One of the greatest dysfunctions of the church today is denominational leadership that prioritizes numbers rather than service to God’s truth. Leaders and boards usually pressure pastors to sacrifice Spirit-led preaching, warning, reproof, and instruction in favor of a doctrinally safe yet inoffensive message that will swell congregations. This is a great evil.

The New Testament records local evangelists as free to do whatever necessary in the way of discipline or reproof to achieve spiritual purity. The requirement of materialistic quotas by high leadership disheartens pastors and, worse, runs blasphemous competition to the Holy Spirit, who alone must guide pastors in pursuit in what He wants most—purity.

Does the Bible promise that if pastors publicly oppose evil that their ministries will expand? Of course not. Generally speaking, people today are not interested in the deep things of God or social, political realities. Church is a warm, fuzzy social club in a cold world. Too often, people also are attracted to church to placate their consciences for sin and refusal to bear public witness for Christ throughout the week. I believe God actually wants many in the church to leave. God told Gideon to strip down his forces from 30,000 to 300—to 1%. After attracting many thousands, Jesus purposely offended most of His followers, declaring a seemingly cannibalistic message: “except ye eat the flesh of the Son of Man and drink His blood, ye have no life in you.” (John 6:53) The early Methodists actually forced non-spiritual members from their ranks on a monthly basis, completely devaluing numbers in favors of purity.

Total truth telling will make a pastor unpopular with most people. Yet the truth is vital for continuance of spiritual power in his congregation as well as long-term survival of freedom in America. If Christianity is to be salvaged, denominational leadership must take a long and penitent look at how it is working against the Holy Spirit. Instead of pressuring and humiliating pastors who speak the whole truth and suffer declining numbers, such leaders should instead reward such pastors for creating spiritual quality —even if it means drastic decline in attendance.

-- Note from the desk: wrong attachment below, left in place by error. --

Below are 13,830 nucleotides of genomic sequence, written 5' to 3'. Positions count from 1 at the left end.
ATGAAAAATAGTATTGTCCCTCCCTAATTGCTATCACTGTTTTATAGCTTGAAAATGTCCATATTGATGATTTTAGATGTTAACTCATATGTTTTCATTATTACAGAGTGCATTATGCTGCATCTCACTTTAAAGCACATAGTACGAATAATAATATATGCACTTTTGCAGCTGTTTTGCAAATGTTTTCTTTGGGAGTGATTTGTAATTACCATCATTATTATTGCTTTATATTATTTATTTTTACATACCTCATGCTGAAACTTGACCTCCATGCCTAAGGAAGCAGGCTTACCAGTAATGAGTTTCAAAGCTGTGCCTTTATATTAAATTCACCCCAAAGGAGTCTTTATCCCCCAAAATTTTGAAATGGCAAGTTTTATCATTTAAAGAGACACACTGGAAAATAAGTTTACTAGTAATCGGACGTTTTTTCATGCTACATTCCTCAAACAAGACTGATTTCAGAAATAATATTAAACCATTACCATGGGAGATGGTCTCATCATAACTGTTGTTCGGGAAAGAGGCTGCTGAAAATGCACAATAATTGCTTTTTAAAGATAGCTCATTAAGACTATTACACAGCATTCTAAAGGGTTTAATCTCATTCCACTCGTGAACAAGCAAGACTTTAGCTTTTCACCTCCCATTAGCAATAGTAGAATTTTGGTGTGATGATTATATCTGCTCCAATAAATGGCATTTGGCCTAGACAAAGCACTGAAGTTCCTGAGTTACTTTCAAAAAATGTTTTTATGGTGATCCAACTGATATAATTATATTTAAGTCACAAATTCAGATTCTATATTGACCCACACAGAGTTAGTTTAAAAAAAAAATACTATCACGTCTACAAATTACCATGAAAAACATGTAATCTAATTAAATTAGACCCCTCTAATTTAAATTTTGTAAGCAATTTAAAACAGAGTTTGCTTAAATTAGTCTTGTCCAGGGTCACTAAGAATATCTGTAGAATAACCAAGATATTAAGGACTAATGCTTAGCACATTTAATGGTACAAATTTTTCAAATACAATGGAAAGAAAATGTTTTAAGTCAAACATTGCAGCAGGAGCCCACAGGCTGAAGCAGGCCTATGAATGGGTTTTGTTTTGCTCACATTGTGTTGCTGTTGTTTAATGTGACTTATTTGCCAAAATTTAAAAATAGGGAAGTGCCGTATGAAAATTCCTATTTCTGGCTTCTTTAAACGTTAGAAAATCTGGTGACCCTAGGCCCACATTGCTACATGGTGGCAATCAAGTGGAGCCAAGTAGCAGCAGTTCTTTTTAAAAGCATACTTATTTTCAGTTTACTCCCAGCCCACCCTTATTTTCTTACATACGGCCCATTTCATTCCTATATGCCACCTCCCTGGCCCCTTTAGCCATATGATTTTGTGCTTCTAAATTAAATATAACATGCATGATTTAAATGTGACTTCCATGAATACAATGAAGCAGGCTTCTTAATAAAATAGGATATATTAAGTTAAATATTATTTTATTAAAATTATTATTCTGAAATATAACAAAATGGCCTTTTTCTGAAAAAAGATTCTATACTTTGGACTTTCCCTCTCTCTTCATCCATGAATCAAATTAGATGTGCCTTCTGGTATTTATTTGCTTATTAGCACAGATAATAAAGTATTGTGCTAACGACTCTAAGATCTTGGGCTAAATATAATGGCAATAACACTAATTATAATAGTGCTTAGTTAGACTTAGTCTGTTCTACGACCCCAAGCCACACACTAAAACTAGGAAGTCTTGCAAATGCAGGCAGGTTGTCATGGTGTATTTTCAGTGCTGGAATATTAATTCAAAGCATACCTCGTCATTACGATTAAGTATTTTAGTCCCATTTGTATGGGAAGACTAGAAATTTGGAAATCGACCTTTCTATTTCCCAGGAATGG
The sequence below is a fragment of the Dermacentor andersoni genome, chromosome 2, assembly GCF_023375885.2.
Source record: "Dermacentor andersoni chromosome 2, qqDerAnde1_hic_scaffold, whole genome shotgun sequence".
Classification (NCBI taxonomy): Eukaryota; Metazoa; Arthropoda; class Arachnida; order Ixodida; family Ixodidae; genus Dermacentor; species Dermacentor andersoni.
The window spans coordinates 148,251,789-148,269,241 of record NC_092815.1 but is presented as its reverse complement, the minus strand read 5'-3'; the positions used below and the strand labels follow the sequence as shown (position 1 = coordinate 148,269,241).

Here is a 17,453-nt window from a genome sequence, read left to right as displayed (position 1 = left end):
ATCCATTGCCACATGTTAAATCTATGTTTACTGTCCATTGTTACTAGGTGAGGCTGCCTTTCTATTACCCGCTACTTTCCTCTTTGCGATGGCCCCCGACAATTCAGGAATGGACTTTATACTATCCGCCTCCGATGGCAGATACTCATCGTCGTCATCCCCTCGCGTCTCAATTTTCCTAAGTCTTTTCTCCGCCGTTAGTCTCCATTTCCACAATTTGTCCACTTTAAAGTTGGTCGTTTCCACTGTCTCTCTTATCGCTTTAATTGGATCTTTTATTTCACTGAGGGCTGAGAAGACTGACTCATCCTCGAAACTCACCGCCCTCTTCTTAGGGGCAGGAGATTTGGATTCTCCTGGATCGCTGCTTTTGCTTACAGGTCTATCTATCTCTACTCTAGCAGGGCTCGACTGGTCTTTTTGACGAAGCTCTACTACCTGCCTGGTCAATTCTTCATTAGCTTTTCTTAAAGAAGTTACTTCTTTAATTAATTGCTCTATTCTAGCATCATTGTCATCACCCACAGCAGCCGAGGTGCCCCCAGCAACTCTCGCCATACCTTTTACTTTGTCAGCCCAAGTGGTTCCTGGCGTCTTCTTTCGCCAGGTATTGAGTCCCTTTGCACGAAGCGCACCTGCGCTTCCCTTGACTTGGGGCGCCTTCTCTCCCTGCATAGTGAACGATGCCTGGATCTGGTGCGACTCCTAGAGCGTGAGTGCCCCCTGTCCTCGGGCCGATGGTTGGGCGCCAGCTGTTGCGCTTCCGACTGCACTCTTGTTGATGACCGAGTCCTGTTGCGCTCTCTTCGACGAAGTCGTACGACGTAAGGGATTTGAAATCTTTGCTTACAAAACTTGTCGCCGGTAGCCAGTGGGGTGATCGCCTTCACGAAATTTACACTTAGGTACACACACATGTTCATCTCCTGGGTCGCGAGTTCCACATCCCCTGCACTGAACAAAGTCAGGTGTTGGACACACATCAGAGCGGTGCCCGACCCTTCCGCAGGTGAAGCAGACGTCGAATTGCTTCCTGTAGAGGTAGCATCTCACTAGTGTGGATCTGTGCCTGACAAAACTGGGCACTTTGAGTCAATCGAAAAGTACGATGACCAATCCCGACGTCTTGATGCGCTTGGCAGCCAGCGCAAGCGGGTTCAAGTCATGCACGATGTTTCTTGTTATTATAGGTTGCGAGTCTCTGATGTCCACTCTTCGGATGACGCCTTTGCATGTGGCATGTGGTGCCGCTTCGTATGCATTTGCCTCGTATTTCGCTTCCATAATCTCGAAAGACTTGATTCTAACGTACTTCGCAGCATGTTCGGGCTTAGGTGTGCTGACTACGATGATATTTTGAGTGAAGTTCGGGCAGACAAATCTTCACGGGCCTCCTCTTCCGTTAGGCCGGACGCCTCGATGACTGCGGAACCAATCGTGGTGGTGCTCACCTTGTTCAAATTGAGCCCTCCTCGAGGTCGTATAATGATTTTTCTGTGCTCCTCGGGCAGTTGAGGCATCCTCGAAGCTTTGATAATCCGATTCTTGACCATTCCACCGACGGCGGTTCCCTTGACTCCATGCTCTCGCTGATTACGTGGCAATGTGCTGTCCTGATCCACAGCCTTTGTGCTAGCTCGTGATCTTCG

Present materialistic emphasis will result in the extinction of the denomination anyway. Why not accept smaller numbers now and a spiritually alive denomination for tomorrow?

Many pastors will object: “Scripture enjoins me not to receive visitors or new converts to ‘doubtful disputations.’ I am not called to a prophetic, controversial ministry. I am called to a pastoral one of evangelism, comfort and counsel.” There is nothing “doubtful” about a baby’s right to life, or the fact that homosexuality is wrong, or that pornography is sin, and that evolution destroys families and blasphemes Christ. Fleshly people in the pews may debate the pastor, but it is his business to dominate and even to exclude them if they contend with moral and biblical truth. Every pastor, no matter how gentle and comforting his nature and calling, must provide an all-around ministry of God’s truth adequate to the moral guidance of his flock in the twenty-first century.


Scripture says that if a person wants to be a pastor but is unwilling to tell the whole truth, he should not become one. He will receive “greater condemnation.” (James 3:1) After the Civil War, Gen. Robert E. Lee said that above all things, he regretted his interest in military tactics as a college student, leading to a career that saw countless killed under his command. On the Day of Judgment, many pastors will bemoan the day they entered seminary—a choice that brought them vastly greater condemnation. Standing before Christ they will be held guilty for the damnation of every soul they failed to adequately warn and shepherd.

I would love to give the commencement address at a theological seminary. I would tell the young and idealistic graduates that they shouldn’t enter ministry unless they intend, like Jeremiah, to pay the price for total truthfulness and faithfulness. Right now, I say to evangelical pastors: If you have not been telling the whole truth, repent and start! If you can’t, then get out of the ministry.

Being a minister of Christ is an opportunity for tremendous good and praise from God. It is also an opportunity for massive condemnation. The church and its church-men have gone far too long ignoring God’s law. Judgment and persecution will surely come if the leaders of Christendom do not turn from their man-fearing ways—and fear God alone. Then, and only then, will we know the power to fear no man.

Listen to the Bible Study: How to Make Evangelicals a Fighting Force for Freedom
This Bible study is a much more extensive equivalent to this article.

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Ted, today - photo: John Pike, October 2019
Mail: P.O. Box 828, Clackamas, OR 97015
Email: Rev. Ted Pike